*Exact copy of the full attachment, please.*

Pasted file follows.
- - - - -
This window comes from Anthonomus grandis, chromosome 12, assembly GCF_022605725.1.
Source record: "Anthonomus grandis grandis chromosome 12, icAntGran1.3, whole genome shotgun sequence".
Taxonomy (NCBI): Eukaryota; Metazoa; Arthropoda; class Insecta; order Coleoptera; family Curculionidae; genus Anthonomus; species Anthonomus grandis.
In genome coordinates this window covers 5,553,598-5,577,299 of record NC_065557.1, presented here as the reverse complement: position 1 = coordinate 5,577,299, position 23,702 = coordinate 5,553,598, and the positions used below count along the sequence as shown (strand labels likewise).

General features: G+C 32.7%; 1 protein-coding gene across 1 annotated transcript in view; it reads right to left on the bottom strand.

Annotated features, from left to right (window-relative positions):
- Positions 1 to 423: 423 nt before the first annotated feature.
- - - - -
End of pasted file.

This window comes from Anthonomus grandis, chromosome 12, assembly GCF_022605725.1.
Source record: "Anthonomus grandis grandis chromosome 12, icAntGran1.3, whole genome shotgun sequence".
Taxonomy (NCBI): Eukaryota; Metazoa; Arthropoda; class Insecta; order Coleoptera; family Curculionidae; genus Anthonomus; species Anthonomus grandis.
In genome coordinates this window covers 5,553,598-5,577,299 of record NC_065557.1, presented here as the reverse complement: position 1 = coordinate 5,577,299, position 23,702 = coordinate 5,553,598, and the positions used below count along the sequence as shown (strand labels likewise).

General features: G+C 32.7%; 1 protein-coding gene across 1 annotated transcript in view; it reads right to left on the bottom strand.

Annotated features, from left to right (window-relative positions):
- Positions 1 to 423: 423 nt before the first annotated feature.